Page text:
“Thank you,” she said.
He sat down on the floor next to her, leaving a safe amount of room between them. He didn’t say anything, just raised an eyebrow at her. She sighed.
“Aaron said that I lost an important report. I never even received it because he never gave it to me. Now he’s telling everyone how irresponsible I am, and everyone believes him. He’s probably going to demand my resignation.”
His eyebrows scrunched together in confusion. “Why would he want to do that? You’re easily the most hard-working employee on this floor.”
Her voice turned bitter, and she looked at the ceiling. “Probably because I wouldn’t sleep with him.” It felt good to finally tell someone. A week ago, she’d been terrified about the repercussions, but she had nothing to lose now, so she didn’t spare any details. “He kept asking me to work late. He’d order food and tell me to take a break and eat with him in his office. Asked me questions about myself. I thought I was going to get a promotion or something,” she laughed, but his silence said he didn’t think it was funny. Good. Neither did she.
“One day when we were working late, and everyone else was long gone, he invited me into his office. I thought we were finally done for the day, but he shut the door behind me, turned off the lights, and grabbed me.” Suddenly she didn’t want to go into the gory details after all, so she finished up quick. “Little did he know, I studied Karate all through college. I elbowed him in the side of the head, kneed him in the groin, and ran for it. I didn’t come to work for two days, and upon my return, he’s managed to turn most of the supervisors against me.” Somewhere in the course of her story, his eyebrows had lowered even more, going from concerned to angry.
“That *****. Do you want me to punch him for you?” She smiled wearily. He looked pretty serious and she let the scenario play out in her head, just for fun. It wasn’t such a bad plan up until the point where they both get fired.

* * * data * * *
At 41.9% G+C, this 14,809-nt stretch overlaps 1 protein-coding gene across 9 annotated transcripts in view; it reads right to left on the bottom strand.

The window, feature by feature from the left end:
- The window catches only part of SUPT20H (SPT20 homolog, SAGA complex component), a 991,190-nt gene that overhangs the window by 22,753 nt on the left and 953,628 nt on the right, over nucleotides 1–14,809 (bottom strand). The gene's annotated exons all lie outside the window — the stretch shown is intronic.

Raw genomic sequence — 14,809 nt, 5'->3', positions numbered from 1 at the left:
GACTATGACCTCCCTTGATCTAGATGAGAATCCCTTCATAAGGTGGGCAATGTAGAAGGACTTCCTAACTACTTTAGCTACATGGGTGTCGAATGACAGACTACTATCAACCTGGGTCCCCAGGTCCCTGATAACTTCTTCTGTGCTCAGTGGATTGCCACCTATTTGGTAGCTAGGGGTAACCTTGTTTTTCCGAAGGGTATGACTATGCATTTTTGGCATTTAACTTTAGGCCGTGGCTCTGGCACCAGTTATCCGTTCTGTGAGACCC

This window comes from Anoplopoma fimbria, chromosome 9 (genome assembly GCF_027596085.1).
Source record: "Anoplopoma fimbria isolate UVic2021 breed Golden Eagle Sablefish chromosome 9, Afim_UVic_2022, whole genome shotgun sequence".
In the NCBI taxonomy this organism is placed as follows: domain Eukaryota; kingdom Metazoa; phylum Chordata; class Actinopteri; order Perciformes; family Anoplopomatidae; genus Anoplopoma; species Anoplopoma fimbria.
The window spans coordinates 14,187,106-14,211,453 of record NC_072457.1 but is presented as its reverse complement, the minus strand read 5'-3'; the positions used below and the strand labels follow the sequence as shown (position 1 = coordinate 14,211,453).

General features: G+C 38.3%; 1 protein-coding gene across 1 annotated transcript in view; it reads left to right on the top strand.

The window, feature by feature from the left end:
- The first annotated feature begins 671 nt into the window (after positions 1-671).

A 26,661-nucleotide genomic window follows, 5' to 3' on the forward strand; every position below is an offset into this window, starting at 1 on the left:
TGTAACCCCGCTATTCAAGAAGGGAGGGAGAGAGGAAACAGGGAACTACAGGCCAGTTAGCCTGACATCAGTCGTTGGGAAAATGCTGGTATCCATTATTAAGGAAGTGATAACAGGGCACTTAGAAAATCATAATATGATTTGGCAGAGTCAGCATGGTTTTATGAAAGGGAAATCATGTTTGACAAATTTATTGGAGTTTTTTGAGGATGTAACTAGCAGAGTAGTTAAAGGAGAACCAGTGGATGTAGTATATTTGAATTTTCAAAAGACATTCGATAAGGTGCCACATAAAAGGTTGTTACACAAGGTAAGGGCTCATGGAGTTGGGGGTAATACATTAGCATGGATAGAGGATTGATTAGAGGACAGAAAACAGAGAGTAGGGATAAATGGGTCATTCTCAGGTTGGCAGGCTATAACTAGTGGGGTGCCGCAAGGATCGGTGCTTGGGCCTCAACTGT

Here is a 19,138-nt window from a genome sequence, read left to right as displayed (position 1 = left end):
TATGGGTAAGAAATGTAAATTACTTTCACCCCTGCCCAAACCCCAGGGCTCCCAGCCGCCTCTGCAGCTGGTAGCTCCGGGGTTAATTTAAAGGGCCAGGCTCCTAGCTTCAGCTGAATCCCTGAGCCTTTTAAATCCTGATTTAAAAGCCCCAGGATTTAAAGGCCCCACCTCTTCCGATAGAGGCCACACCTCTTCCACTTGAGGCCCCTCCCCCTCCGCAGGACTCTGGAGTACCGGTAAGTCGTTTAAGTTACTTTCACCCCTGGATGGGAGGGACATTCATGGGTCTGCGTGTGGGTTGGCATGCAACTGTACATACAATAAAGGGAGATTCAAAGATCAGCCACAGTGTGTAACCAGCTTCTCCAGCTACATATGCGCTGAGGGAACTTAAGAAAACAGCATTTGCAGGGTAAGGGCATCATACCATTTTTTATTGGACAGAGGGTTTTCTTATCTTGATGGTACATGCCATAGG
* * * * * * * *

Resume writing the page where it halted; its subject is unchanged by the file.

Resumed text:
She was about to tell him no when Aaron burst into the stairwell.
“There you are,” he growled. “Do you have any idea how irresponsible that was? Do you think you can just run away from your problems? Do you think you can just run away from me?”
She stiffened – partially from fear, but mostly from anger. She held on to that feeling.
The man who had never told her his name stood between them, fists clenched.
“You need to back off,” he bit out.
“You need to mind your own business.”
“You’re making it my business.” He stepped further into Aaron’s space. Aaron shoved him. The man raised his fist to punch him, but Samantha was faster. She grabbed his jacket, yanked him back, and punched Aaron so hard he stumbled back and fell.
“I’ll kill you, ******** he jumped up to attack her, but the man swooped in, pulling his arms behind him and forcing him back down.
“I’m going to call HR and report you,” she said evenly. “And then I will never have to deal with you again.”
“You think they’ll believe you?” Aaron spit at her, struggling. The man yanked his arms back until he could no longer move them, and spoke evenly when he said, “I have a feeling they might. Especially when the district manager of Human Resources backs her up.” Aaron stopped struggling. Samantha’s eyebrows crunched together.
“Who?” He smiled at her.
“Ryan Jacobsen, at your service.” He let go of Aaron, stepped in front of Samantha, and pushed Aaron to the door. “You will be at my door with a written apology and letter of resignation in one hour. Do you understand?”
Aaron still looked shocked, looking around him as if the getting walls night have an answer for him. Finding nothing, he shoved his way through the door, parting with a venomous glare.
Ryan turned back to Samantha, suddenly sheepish. “In the report, could we maybe skip the part where I almost punched him?”
She laughed. “Um, sure.”
“You don’t have to go back out there if you don’t want to. Have you eaten? I’ll treat you to a sandwich downstairs.”
She smiled. “How about a cup of coffee? My treat.”